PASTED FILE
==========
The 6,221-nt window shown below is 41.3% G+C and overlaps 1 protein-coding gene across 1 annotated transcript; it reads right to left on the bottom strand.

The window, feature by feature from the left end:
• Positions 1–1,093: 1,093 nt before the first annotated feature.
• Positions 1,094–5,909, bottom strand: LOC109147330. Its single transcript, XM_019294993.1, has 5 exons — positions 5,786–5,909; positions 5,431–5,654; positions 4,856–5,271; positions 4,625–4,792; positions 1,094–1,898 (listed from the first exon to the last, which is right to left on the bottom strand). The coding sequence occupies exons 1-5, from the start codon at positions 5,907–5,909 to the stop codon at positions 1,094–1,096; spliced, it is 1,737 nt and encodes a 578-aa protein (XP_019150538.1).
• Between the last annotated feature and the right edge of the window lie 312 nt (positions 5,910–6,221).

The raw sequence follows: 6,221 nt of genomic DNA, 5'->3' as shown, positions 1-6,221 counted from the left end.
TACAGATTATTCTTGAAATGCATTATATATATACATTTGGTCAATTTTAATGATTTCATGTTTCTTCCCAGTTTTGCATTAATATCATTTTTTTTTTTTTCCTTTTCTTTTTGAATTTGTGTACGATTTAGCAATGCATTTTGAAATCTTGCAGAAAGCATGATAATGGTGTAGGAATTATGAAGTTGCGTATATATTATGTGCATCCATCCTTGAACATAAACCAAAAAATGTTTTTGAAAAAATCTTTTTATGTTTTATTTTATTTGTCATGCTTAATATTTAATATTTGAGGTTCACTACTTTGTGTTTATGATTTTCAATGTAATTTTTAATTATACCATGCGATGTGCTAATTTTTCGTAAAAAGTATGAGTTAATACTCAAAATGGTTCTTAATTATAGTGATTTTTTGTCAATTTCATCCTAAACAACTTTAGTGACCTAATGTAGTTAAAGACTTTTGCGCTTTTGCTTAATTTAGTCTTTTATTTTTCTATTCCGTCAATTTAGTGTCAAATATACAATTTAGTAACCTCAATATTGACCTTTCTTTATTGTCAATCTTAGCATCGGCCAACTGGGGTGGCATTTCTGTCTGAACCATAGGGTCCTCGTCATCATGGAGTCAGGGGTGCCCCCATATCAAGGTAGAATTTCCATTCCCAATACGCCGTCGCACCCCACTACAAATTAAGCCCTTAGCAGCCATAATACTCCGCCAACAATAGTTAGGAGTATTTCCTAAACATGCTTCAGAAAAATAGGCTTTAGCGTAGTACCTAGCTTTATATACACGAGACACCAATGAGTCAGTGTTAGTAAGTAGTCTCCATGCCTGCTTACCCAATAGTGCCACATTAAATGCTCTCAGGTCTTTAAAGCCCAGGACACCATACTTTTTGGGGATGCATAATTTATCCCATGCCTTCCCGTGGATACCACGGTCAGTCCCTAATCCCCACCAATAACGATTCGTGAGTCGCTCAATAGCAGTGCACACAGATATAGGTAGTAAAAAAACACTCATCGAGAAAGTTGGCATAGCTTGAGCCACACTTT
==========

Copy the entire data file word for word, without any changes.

The 6,221-nt window shown below is 41.3% G+C and overlaps 1 protein-coding gene across 1 annotated transcript; it reads right to left on the bottom strand.

The window, feature by feature from the left end:
• Positions 1–1,093: 1,093 nt before the first annotated feature.
• Positions 1,094–5,909, bottom strand: LOC109147330. Its single transcript, XM_019294993.1, has 5 exons — positions 5,786–5,909; positions 5,431–5,654; positions 4,856–5,271; positions 4,625–4,792; positions 1,094–1,898 (listed from the first exon to the last, which is right to left on the bottom strand). The coding sequence occupies exons 1-5, from the start codon at positions 5,907–5,909 to the stop codon at positions 1,094–1,096; spliced, it is 1,737 nt and encodes a 578-aa protein (XP_019150538.1).
• Between the last annotated feature and the right edge of the window lie 312 nt (positions 5,910–6,221).

The raw sequence follows: 6,221 nt of genomic DNA, 5'->3' as shown, positions 1-6,221 counted from the left end.
TACAGATTATTCTTGAAATGCATTATATATATACATTTGGTCAATTTTAATGATTTCATGTTTCTTCCCAGTTTTGCATTAATATCATTTTTTTTTTTTTCCTTTTCTTTTTGAATTTGTGTACGATTTAGCAATGCATTTTGAAATCTTGCAGAAAGCATGATAATGGTGTAGGAATTATGAAGTTGCGTATATATTATGTGCATCCATCCTTGAACATAAACCAAAAAATGTTTTTGAAAAAATCTTTTTATGTTTTATTTTATTTGTCATGCTTAATATTTAATATTTGAGGTTCACTACTTTGTGTTTATGATTTTCAATGTAATTTTTAATTATACCATGCGATGTGCTAATTTTTCGTAAAAAGTATGAGTTAATACTCAAAATGGTTCTTAATTATAGTGATTTTTTGTCAATTTCATCCTAAACAACTTTAGTGACCTAATGTAGTTAAAGACTTTTGCGCTTTTGCTTAATTTAGTCTTTTATTTTTCTATTCCGTCAATTTAGTGTCAAATATACAATTTAGTAACCTCAATATTGACCTTTCTTTATTGTCAATCTTAGCATCGGCCAACTGGGGTGGCATTTCTGTCTGAACCATAGGGTCCTCGTCATCATGGAGTCAGGGGTGCCCCCATATCAAGGTAGAATTTCCATTCCCAATACGCCGTCGCACCCCACTACAAATTAAGCCCTTAGCAGCCATAATACTCCGCCAACAATAGTTAGGAGTATTTCCTAAACATGCTTCAGAAAAATAGGCTTTAGCGTAGTACCTAGCTTTATATACACGAGACACCAATGAGTCAGTGTTAGTAAGTAGTCTCCATGCCTGCTTACCCAATAGTGCCACATTAAATGCTCTCAGGTCTTTAAAGCCCAGGACACCATACTTTTTGGGGATGCATAATTTATCCCATGCCTTCCCGTGGATACCACGGTCAGTCCCTAATCCCCACCAATAACGATTCGTGAGTCGCTCAATAGCAGTGCACACAGATATAGGTAGTAAAAAAACACTCATCGAGAAAGTTGGCATAGCTTGAGCCACACTTT